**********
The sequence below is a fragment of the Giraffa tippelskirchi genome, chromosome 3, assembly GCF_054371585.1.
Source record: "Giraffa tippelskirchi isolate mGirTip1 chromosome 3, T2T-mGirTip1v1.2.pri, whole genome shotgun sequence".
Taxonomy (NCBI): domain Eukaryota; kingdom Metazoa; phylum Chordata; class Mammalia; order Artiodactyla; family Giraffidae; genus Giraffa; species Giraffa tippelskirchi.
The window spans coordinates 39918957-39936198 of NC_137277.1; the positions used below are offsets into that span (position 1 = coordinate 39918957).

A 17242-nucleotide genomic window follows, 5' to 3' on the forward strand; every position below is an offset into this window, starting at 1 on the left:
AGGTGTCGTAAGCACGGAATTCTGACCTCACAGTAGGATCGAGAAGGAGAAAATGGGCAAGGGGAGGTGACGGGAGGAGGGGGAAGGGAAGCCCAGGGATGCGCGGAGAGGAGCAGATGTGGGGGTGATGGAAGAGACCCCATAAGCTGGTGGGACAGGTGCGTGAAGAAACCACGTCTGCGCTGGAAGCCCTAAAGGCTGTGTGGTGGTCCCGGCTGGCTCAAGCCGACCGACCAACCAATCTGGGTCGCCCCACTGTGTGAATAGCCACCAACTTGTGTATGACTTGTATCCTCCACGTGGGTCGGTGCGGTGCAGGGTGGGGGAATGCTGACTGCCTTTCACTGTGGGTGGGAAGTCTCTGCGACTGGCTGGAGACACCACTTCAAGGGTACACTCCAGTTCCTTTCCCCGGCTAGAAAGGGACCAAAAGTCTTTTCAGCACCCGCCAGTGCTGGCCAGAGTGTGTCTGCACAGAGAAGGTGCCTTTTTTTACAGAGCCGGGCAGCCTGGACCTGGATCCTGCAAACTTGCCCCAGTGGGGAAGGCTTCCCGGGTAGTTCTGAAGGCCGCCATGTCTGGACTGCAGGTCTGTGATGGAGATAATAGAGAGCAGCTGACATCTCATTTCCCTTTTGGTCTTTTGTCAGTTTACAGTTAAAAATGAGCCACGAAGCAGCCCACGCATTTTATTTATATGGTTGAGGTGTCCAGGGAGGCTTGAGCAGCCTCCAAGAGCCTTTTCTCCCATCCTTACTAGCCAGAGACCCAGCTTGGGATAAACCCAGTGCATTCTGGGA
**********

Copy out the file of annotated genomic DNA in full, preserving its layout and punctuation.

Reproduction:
The sequence below is a fragment of the Giraffa tippelskirchi genome, chromosome 3, assembly GCF_054371585.1.
Source record: "Giraffa tippelskirchi isolate mGirTip1 chromosome 3, T2T-mGirTip1v1.2.pri, whole genome shotgun sequence".
Taxonomy (NCBI): domain Eukaryota; kingdom Metazoa; phylum Chordata; class Mammalia; order Artiodactyla; family Giraffidae; genus Giraffa; species Giraffa tippelskirchi.
The window spans coordinates 39918957-39936198 of NC_137277.1; the positions used below are offsets into that span (position 1 = coordinate 39918957).

A 17242-nucleotide genomic window follows, 5' to 3' on the forward strand; every position below is an offset into this window, starting at 1 on the left:
AGGTGTCGTAAGCACGGAATTCTGACCTCACAGTAGGATCGAGAAGGAGAAAATGGGCAAGGGGAGGTGACGGGAGGAGGGGGAAGGGAAGCCCAGGGATGCGCGGAGAGGAGCAGATGTGGGGGTGATGGAAGAGACCCCATAAGCTGGTGGGACAGGTGCGTGAAGAAACCACGTCTGCGCTGGAAGCCCTAAAGGCTGTGTGGTGGTCCCGGCTGGCTCAAGCCGACCGACCAACCAATCTGGGTCGCCCCACTGTGTGAATAGCCACCAACTTGTGTATGACTTGTATCCTCCACGTGGGTCGGTGCGGTGCAGGGTGGGGGAATGCTGACTGCCTTTCACTGTGGGTGGGAAGTCTCTGCGACTGGCTGGAGACACCACTTCAAGGGTACACTCCAGTTCCTTTCCCCGGCTAGAAAGGGACCAAAAGTCTTTTCAGCACCCGCCAGTGCTGGCCAGAGTGTGTCTGCACAGAGAAGGTGCCTTTTTTTACAGAGCCGGGCAGCCTGGACCTGGATCCTGCAAACTTGCCCCAGTGGGGAAGGCTTCCCGGGTAGTTCTGAAGGCCGCCATGTCTGGACTGCAGGTCTGTGATGGAGATAATAGAGAGCAGCTGACATCTCATTTCCCTTTTGGTCTTTTGTCAGTTTACAGTTAAAAATGAGCCACGAAGCAGCCCACGCATTTTATTTATATGGTTGAGGTGTCCAGGGAGGCTTGAGCAGCCTCCAAGAGCCTTTTCTCCCATCCTTACTAGCCAGAGACCCAGCTTGGGATAAACCCAGTGCATTCTGGGA